Calais and Baileyville Councils Discuss School Regionalization

Discussing the benefits and challenges of consolidating the school systems of Calais, Baileyville, and potentially Eastport are the municipal councils of Calais and Baileyville. Most of those present expressed that consolidation of some kind is inevitable due to low student population and limited resources. (Photo by Lura Jackson)

By Lura Jackson


Using the word “consolidation” in reference to the schools of Eastern Washington County is a surefire way to start a lively conversation between those in favor and those against. Facing a dwindling student population and limited resources, the municipal councils of Calais and Baileyville have opened the door to a discussion that many expect will ultimately lead to the regionalization of school facilities. 

While consolidation has been discussed unsuccessfully in the past, the councils – which met on September 20th in Calais – widely agree that the time is ripe to discuss the issue. “It would benefit students by far if there was some type of consolidation,” expressed Calais City Councilor Artie Mingo. Regardless of what form it takes, one of the main goals of consolidating would be to offer more classes to students. 

“We used to offer Spanish, German, French, and Latin in Calais,” said Calais City Councilor Marcia Rogers. “Now we only offer one foreign language. Hopefully we can share our resources to make things better for the kids.” 

Though the end-goal of regionalization may be to create a single, unified school structure in an as-yet undetermined location, those present at the meeting emphasized the importance of fostering relationships to share resources between the schools sooner rather than later. “If we’re going to work together, it should be on things that parents and community members can actually see,” said Amanda Belanger, Principal of Woodland Elementary School. By visibly demonstrating cooperation between the two school systems, public support would gradually grow.

“It’s going to be a tough sell to our communities, but we’ve got to do it,” said Baileyville Town Councilor Tim Call. “We’re not saying we’re going to consolidate basketball teams.” When his comment was met with laughter, Call expounded on his point. “If you could say we’re going to consolidate schools but still have two basketball teams – the Woodland Dragons and the Calais Blue Devils – you’d stand a chance.” 

Those present acknowledged the supportive fervor that surrounds the local sports teams, but several expressed that modern youth have more mobility between the towns and they are already accustomed to playing with each other due to traveling baseball camps, football, Little League, and other examples. “Our two communities are already playing together,” said Councilor Mingo. “They’re friends.”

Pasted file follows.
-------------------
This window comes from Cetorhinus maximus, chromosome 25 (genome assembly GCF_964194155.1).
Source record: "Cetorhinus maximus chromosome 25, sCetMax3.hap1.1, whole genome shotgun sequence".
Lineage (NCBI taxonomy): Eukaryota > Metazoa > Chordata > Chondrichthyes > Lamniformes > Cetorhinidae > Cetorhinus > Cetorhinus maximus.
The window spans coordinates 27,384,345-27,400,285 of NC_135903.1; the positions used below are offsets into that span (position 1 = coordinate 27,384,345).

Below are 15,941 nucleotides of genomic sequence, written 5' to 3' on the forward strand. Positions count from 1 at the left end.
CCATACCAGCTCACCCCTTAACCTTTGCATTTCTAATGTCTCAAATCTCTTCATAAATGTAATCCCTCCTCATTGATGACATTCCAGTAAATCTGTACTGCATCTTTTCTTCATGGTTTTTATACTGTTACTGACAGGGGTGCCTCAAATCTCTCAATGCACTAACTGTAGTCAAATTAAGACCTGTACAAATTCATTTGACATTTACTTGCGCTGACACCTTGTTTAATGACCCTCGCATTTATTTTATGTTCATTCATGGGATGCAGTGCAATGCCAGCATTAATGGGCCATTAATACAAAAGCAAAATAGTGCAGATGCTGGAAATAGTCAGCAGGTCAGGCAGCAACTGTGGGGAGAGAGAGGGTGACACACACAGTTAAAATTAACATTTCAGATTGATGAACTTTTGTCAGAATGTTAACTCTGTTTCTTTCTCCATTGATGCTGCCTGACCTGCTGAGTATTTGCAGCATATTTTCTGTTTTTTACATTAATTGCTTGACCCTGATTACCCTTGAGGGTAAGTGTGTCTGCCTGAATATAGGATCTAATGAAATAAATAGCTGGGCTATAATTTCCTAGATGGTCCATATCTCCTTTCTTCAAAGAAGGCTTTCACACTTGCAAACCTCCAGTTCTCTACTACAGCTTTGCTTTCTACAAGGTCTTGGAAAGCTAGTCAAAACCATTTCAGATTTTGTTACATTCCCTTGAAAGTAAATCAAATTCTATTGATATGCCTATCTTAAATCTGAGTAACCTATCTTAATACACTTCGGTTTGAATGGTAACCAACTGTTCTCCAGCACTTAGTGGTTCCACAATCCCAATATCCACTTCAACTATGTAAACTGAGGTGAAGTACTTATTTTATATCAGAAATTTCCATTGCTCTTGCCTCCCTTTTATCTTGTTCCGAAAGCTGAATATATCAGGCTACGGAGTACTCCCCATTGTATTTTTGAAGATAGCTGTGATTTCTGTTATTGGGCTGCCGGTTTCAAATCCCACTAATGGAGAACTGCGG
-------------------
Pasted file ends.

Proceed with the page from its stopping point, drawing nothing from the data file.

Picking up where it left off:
The consolidation discussion was initially prompted by Baileyville’s review of its school buildings under AOS guidelines. The buildings have been determined to be in need of rehabilitation and a town vote was put forward to consolidate the Baileyville schools into the high school building. Voters turned down the $10 million project. “It wasn’t the $10 million building that was voted down,” Councilor Call said. “It was the tax increase… I think we need to spend the money on education, but we need to spend it wisely.”

With Baileyville now being part of AOS 90, the councilors recognized that Baileyville would most likely have to leave the AOS to participate in a larger-scale consolidation. Asked if he felt that Baileyville was ready to the leave the AOS, Call responded that it would be a close vote. “But there’s no reason we can’t start sharing resources now.”

As a simple example of how the schools could work together now, Call said that shop class is no longer offered at Baileyville High School despite multiple students expressing interest in it. While Baileyville students can opt to participate in the Building Construction program at St. Croix Regional Technical Center in Calais, if those classes or the associated travel conflict with a required class in Baileyville – such as English – the student isn’t able to take the building trades class. However, by building the relationship between the two schools, that student could instead take an English class while they are in Calais to meet their requirements.

The councilors discussed the sharing of additional resources as well, including having a single superintendent cover both schools and sharing bussing costs, although some proposals will require further consideration of the existing AOS element. 

Calais Superintendent Ron Jenkins is in the process of organizing a regionalization workshop meeting between the school committees and councils of both Calais and Baileyville, and the appropriate bodies in Eastport will be invited as well. The workshop is planned to take place in mid-October.